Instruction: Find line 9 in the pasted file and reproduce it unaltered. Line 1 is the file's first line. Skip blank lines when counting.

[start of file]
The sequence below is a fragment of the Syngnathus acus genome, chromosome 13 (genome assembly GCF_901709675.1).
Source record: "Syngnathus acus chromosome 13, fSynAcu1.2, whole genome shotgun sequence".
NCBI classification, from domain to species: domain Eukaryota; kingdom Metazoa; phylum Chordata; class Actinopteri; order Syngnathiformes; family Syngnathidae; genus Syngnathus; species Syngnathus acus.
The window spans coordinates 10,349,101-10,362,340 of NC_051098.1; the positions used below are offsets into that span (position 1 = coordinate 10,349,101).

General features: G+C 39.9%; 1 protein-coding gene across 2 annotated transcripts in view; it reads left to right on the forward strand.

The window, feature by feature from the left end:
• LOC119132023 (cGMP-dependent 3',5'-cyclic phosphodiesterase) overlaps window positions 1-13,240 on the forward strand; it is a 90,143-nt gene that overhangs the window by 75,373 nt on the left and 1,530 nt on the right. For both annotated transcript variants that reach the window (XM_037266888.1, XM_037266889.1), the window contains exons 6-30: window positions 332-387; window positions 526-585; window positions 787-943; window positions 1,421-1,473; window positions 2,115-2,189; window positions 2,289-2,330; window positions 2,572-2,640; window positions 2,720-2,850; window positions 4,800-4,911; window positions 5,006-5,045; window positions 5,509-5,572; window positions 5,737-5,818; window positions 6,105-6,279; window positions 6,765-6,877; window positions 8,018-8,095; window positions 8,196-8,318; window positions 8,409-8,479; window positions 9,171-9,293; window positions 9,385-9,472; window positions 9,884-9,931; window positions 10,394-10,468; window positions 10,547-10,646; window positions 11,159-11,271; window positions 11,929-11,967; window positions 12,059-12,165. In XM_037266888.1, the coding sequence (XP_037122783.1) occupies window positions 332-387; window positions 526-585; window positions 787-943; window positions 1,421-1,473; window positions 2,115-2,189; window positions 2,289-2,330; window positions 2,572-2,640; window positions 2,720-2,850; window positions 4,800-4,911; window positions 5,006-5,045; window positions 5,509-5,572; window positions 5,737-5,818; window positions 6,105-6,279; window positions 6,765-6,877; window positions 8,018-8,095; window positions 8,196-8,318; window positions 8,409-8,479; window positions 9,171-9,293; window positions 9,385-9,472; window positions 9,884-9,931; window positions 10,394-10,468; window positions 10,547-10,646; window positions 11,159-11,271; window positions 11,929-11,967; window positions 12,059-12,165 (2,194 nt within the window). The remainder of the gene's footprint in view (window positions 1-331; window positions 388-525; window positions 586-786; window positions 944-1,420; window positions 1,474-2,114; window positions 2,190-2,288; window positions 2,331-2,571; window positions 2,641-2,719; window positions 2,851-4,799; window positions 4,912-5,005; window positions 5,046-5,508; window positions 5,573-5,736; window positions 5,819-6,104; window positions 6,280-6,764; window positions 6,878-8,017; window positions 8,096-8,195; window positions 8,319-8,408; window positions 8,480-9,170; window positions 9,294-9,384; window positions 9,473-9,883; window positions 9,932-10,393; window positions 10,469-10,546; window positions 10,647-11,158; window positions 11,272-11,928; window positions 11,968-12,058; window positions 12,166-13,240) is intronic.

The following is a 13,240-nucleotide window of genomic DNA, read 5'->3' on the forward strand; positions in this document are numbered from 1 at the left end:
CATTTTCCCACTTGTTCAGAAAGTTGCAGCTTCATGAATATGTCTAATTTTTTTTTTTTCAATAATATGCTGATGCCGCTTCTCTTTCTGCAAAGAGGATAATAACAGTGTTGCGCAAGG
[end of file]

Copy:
CATTTTCCCACTTGTTCAGAAAGTTGCAGCTTCATGAATATGTCTAATTTTTTTTTTTTCAATAATATGCTGATGCCGCTTCTCTTTCTGCAAAGAGGATAATAACAGTGTTGCGCAAGG